Big data not a city panacea, say researchers

Big data and smart thinking can be good for cities, but they won’t provide the answers to today’s complex urban problems. That is the conclusion of a position paper produced by experts from the University of Reading’s School of Construction Management and Engineering (SCME), working with its Institute for Environmental Analytics.

Cities face multi-faceted challenges around such factors as: population growth, resilience, resource efficiency, income inequality and demographic change. Proponents argue that technology can be leveraged to enhance economic development and quality of life in cities and in people’s daily lives. But the report cautions, “There is a real danger that by focusing exclusively on the alluring ‘smart’ technology aspects of cities, that this distracts and deviates us from following a truly sustainable path of urban development.”

Key messages of the paper, Smart and sustainable – Using big data to improve people’s lives in cities, include:

  • Integrated approach: Cities need to develop an integrated approach to smart and sustainable thinking, which joins up the best elements of smart technologies and sustainable practices. Developing inclusive visions for cities is fundamental to this goal, and putting people at the heart of any future vision for a city is critical to success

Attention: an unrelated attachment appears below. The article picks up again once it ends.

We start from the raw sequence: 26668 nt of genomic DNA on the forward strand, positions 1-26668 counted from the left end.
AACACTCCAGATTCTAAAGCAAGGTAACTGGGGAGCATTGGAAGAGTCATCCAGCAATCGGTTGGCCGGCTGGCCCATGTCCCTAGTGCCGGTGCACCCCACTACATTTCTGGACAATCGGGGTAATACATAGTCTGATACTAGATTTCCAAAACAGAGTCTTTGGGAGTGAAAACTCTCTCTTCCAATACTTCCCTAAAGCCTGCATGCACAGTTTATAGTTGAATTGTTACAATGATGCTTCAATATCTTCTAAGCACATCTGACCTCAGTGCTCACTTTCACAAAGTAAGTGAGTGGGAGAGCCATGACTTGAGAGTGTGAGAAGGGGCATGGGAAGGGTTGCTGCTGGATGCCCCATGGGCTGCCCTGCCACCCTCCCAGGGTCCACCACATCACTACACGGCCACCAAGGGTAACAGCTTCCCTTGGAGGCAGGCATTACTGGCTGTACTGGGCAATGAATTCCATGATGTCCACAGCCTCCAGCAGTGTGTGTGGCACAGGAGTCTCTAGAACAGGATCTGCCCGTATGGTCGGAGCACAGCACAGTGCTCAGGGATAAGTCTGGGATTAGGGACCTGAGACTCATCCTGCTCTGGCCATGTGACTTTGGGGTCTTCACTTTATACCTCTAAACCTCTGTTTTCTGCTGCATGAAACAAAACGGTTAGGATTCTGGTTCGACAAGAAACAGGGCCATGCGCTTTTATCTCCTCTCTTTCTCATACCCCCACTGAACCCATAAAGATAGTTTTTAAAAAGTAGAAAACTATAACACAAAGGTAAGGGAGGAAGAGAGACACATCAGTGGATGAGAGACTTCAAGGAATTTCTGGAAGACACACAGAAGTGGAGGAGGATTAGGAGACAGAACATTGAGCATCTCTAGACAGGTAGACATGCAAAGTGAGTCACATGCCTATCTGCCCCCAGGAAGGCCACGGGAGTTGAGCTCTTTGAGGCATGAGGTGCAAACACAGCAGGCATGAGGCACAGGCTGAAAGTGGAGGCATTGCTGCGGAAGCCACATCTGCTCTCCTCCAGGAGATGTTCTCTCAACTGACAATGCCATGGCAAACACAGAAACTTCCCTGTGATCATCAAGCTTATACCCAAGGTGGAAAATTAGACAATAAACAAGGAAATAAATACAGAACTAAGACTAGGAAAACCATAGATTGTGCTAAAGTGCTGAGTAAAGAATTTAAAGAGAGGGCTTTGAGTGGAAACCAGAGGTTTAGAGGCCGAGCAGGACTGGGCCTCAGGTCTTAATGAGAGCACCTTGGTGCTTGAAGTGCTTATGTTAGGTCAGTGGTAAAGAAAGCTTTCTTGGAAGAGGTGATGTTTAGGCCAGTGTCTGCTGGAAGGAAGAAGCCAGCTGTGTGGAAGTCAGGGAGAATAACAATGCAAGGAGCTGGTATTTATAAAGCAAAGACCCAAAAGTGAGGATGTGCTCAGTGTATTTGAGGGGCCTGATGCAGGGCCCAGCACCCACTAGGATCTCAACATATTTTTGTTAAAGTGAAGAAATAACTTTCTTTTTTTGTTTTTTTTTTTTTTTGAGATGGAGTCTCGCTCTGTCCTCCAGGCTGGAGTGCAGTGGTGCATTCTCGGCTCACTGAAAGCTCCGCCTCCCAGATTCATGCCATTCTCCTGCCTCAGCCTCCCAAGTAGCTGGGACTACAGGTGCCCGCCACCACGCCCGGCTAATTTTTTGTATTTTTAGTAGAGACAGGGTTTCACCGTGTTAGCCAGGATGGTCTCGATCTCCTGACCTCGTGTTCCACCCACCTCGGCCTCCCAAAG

• Innovation is vital: Cities need to recognise the benefits of using big data to improve the quality of life for their citizens through improved decision-making and better information and customer service. This needs to recognise the challenges around privacy and security
  • Interdisciplinary thinking matters: Better R&D is needed to help provide solutions for today’s urban challenges. Developing partnerships between civic society, business and academia is vital and these must also connect through to the SME sector. Interdisciplinarity, or interweaving different disciplinary approaches, must be at the heart of R&D in smart and sustainable cities and big data solutions.

Tim Dixon, professor of sustainable futures in the built environment in SCME said: “We need to recognise the key challenges associated with these concepts, and ensure that we use ‘smart and sustainable’ thinking and innovative big data to improve peoples’ lives in our cities.”

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